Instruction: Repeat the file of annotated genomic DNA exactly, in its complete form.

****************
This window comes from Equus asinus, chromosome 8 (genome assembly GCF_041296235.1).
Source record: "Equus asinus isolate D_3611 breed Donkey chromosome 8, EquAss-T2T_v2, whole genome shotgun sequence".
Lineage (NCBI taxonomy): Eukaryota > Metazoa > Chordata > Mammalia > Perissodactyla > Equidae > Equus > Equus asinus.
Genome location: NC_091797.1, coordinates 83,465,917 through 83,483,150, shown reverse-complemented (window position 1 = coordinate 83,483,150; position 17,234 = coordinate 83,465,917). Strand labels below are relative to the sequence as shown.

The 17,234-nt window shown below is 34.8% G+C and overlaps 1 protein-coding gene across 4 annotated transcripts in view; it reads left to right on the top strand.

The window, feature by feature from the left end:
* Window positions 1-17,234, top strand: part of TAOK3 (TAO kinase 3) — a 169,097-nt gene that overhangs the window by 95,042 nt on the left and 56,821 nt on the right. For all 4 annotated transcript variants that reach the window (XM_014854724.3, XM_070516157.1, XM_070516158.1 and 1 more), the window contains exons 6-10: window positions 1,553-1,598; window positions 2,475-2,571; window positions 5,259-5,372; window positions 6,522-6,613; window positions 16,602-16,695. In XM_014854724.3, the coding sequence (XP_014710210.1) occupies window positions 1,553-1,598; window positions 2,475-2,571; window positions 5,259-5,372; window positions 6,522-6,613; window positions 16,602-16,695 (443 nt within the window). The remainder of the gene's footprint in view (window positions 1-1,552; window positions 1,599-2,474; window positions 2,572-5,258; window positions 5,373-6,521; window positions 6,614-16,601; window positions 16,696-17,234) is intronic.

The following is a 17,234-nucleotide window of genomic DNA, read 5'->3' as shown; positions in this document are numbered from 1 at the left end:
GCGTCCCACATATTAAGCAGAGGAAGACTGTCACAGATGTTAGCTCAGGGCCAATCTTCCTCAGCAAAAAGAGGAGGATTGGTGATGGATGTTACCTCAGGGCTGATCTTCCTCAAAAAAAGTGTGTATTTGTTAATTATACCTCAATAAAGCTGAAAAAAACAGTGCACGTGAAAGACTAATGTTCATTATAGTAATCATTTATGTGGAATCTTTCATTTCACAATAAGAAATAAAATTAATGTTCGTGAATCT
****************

This window comes from Equus asinus, chromosome 8 (genome assembly GCF_041296235.1).
Source record: "Equus asinus isolate D_3611 breed Donkey chromosome 8, EquAss-T2T_v2, whole genome shotgun sequence".
Lineage (NCBI taxonomy): Eukaryota > Metazoa > Chordata > Mammalia > Perissodactyla > Equidae > Equus > Equus asinus.
Genome location: NC_091797.1, coordinates 83,465,917 through 83,483,150, shown reverse-complemented (window position 1 = coordinate 83,483,150; position 17,234 = coordinate 83,465,917). Strand labels below are relative to the sequence as shown.

The 17,234-nt window shown below is 34.8% G+C and overlaps 1 protein-coding gene across 4 annotated transcripts in view; it reads left to right on the top strand.

The window, feature by feature from the left end:
* Window positions 1-17,234, top strand: part of TAOK3 (TAO kinase 3) — a 169,097-nt gene that overhangs the window by 95,042 nt on the left and 56,821 nt on the right. For all 4 annotated transcript variants that reach the window (XM_014854724.3, XM_070516157.1, XM_070516158.1 and 1 more), the window contains exons 6-10: window positions 1,553-1,598; window positions 2,475-2,571; window positions 5,259-5,372; window positions 6,522-6,613; window positions 16,602-16,695. In XM_014854724.3, the coding sequence (XP_014710210.1) occupies window positions 1,553-1,598; window positions 2,475-2,571; window positions 5,259-5,372; window positions 6,522-6,613; window positions 16,602-16,695 (443 nt within the window). The remainder of the gene's footprint in view (window positions 1-1,552; window positions 1,599-2,474; window positions 2,572-5,258; window positions 5,373-6,521; window positions 6,614-16,601; window positions 16,696-17,234) is intronic.

The following is a 17,234-nucleotide window of genomic DNA, read 5'->3' as shown; positions in this document are numbered from 1 at the left end:
GCGTCCCACATATTAAGCAGAGGAAGACTGTCACAGATGTTAGCTCAGGGCCAATCTTCCTCAGCAAAAAGAGGAGGATTGGTGATGGATGTTACCTCAGGGCTGATCTTCCTCAAAAAAAGTGTGTATTTGTTAATTATACCTCAATAAAGCTGAAAAAAACAGTGCACGTGAAAGACTAATGTTCATTATAGTAATCATTTATGTGGAATCTTTCATTTCACAATAAGAAATAAAATTAATGTTCGTGAATCT